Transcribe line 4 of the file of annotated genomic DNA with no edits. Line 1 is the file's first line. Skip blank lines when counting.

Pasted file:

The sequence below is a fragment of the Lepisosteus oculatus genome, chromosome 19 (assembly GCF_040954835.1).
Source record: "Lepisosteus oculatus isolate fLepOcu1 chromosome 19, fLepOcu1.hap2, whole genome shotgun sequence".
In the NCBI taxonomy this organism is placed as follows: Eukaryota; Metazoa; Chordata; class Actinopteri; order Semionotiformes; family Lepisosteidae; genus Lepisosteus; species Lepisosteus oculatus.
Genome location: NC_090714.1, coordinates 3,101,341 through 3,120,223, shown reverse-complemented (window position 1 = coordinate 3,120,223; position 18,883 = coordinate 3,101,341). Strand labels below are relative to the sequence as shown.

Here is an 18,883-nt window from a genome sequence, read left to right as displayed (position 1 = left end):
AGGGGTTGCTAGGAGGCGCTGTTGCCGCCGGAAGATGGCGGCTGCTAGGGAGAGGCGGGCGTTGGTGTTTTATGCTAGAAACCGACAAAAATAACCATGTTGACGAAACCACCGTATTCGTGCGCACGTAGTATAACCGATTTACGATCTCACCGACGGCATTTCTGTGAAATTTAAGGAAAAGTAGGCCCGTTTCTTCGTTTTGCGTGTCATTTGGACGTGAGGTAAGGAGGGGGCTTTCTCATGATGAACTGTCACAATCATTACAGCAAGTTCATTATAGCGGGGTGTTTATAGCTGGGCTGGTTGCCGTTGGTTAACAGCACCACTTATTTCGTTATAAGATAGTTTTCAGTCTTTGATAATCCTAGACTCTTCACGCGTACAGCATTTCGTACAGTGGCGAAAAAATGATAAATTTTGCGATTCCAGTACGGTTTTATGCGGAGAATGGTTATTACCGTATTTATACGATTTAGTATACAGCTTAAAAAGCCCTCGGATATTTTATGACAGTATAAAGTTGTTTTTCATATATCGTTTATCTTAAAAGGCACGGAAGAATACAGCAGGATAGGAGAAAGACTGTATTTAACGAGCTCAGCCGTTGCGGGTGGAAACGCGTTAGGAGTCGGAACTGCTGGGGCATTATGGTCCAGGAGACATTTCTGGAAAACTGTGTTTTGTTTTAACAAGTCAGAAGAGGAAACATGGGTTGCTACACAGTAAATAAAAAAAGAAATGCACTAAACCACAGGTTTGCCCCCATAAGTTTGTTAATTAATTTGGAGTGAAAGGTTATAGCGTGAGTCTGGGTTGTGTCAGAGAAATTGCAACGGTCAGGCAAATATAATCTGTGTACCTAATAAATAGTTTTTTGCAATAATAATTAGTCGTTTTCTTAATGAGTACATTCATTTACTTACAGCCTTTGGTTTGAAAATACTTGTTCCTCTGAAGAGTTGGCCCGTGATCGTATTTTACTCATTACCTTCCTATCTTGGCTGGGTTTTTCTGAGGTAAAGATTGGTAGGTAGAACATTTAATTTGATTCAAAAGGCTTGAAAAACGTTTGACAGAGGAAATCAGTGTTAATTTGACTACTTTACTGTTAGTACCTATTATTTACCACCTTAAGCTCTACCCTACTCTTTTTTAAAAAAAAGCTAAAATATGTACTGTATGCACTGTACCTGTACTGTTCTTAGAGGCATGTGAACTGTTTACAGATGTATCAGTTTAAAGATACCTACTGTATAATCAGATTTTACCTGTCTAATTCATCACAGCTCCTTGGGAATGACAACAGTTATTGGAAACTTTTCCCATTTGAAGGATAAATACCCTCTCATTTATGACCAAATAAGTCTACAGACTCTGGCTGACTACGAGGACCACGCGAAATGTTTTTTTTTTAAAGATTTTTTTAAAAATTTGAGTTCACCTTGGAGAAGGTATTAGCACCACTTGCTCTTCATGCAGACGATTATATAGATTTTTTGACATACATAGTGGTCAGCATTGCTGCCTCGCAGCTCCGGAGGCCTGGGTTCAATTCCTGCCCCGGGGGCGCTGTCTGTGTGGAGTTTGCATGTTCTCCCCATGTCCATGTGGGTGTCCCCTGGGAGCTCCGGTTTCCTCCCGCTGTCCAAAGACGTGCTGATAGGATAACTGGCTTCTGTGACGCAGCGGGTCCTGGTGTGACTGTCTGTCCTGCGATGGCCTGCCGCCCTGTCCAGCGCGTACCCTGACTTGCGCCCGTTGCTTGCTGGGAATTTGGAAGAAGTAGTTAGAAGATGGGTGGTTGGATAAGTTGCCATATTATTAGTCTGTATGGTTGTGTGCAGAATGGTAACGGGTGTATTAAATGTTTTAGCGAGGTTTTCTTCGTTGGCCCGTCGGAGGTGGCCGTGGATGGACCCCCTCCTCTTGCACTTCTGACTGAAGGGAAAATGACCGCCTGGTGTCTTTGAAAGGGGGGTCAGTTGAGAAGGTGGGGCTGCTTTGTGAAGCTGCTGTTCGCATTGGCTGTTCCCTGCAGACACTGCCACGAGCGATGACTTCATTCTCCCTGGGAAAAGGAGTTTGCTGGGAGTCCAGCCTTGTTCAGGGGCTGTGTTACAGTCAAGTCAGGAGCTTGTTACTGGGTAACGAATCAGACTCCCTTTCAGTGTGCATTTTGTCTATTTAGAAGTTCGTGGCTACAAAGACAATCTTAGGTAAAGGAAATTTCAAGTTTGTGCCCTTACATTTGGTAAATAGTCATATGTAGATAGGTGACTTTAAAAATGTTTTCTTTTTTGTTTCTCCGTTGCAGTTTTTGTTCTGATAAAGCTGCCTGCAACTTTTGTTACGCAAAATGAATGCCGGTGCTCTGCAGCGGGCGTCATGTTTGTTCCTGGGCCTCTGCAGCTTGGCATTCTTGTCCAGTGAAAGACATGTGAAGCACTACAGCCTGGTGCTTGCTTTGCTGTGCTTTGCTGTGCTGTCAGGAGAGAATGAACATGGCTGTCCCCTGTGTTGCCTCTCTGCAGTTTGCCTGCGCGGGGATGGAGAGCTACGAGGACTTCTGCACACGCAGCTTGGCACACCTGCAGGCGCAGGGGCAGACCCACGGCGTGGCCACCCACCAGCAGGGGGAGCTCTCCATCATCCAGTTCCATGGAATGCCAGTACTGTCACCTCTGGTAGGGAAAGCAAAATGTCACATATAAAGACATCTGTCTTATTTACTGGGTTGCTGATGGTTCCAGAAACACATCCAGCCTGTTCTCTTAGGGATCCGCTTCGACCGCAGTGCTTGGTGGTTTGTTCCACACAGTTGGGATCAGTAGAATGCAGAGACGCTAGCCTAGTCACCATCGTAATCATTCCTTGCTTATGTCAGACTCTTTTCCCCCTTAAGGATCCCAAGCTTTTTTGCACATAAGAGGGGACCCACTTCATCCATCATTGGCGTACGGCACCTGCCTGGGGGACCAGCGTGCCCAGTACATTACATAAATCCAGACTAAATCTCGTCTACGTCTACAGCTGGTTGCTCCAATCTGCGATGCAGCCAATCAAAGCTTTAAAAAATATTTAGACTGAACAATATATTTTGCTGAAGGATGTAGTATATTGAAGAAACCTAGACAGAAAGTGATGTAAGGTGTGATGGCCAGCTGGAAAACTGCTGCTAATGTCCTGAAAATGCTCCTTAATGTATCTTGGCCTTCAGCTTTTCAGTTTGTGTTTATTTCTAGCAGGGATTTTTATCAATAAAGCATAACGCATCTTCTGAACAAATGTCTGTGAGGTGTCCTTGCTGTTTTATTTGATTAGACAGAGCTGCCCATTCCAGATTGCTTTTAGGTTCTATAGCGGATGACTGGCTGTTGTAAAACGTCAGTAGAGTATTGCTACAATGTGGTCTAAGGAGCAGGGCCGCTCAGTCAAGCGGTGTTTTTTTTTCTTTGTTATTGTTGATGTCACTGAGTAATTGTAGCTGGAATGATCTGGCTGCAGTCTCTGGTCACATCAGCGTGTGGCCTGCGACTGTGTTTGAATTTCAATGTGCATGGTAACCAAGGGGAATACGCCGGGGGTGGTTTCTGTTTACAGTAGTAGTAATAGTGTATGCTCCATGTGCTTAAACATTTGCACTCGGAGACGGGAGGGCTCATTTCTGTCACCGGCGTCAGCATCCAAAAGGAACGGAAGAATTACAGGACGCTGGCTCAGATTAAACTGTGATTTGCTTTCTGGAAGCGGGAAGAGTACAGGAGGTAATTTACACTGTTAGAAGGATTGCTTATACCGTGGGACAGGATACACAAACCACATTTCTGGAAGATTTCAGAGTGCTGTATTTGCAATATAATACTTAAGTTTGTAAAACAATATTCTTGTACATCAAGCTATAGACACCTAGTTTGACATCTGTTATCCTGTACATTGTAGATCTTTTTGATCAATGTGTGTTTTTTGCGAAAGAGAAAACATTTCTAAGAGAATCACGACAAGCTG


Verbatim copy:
Genome location: NC_090714.1, coordinates 3,101,341 through 3,120,223, shown reverse-complemented (window position 1 = coordinate 3,120,223; position 18,883 = coordinate 3,101,341). Strand labels below are relative to the sequence as shown.